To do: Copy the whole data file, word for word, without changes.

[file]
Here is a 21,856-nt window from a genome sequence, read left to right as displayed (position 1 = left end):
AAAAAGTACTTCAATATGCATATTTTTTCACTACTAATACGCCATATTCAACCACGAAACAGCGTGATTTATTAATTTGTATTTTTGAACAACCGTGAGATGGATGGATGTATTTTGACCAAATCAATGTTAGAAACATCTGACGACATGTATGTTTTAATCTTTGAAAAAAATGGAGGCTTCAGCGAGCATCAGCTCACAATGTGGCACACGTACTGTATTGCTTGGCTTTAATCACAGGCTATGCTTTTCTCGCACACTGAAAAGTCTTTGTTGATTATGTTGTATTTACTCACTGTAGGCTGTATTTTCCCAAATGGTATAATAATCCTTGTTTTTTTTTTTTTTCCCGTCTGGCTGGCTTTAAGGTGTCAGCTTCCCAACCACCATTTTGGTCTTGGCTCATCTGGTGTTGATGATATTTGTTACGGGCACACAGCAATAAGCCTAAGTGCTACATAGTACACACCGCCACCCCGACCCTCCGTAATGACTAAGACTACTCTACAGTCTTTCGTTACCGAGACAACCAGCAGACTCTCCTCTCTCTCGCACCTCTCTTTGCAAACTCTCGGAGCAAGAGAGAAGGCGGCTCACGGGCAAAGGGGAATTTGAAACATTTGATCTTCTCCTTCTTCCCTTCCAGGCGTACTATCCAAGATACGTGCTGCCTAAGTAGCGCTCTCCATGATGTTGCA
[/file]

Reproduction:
Here is a 21,856-nt window from a genome sequence, read left to right as displayed (position 1 = left end):
AAAAAGTACTTCAATATGCATATTTTTTCACTACTAATACGCCATATTCAACCACGAAACAGCGTGATTTATTAATTTGTATTTTTGAACAACCGTGAGATGGATGGATGTATTTTGACCAAATCAATGTTAGAAACATCTGACGACATGTATGTTTTAATCTTTGAAAAAAATGGAGGCTTCAGCGAGCATCAGCTCACAATGTGGCACACGTACTGTATTGCTTGGCTTTAATCACAGGCTATGCTTTTCTCGCACACTGAAAAGTCTTTGTTGATTATGTTGTATTTACTCACTGTAGGCTGTATTTTCCCAAATGGTATAATAATCCTTGTTTTTTTTTTTTTTCCCGTCTGGCTGGCTTTAAGGTGTCAGCTTCCCAACCACCATTTTGGTCTTGGCTCATCTGGTGTTGATGATATTTGTTACGGGCACACAGCAATAAGCCTAAGTGCTACATAGTACACACCGCCACCCCGACCCTCCGTAATGACTAAGACTACTCTACAGTCTTTCGTTACCGAGACAACCAGCAGACTCTCCTCTCTCTCGCACCTCTCTTTGCAAACTCTCGGAGCAAGAGAGAAGGCGGCTCACGGGCAAAGGGGAATTTGAAACATTTGATCTTCTCCTTCTTCCCTTCCAGGCGTACTATCCAAGATACGTGCTGCCTAAGTAGCGCTCTCCATGATGTTGCA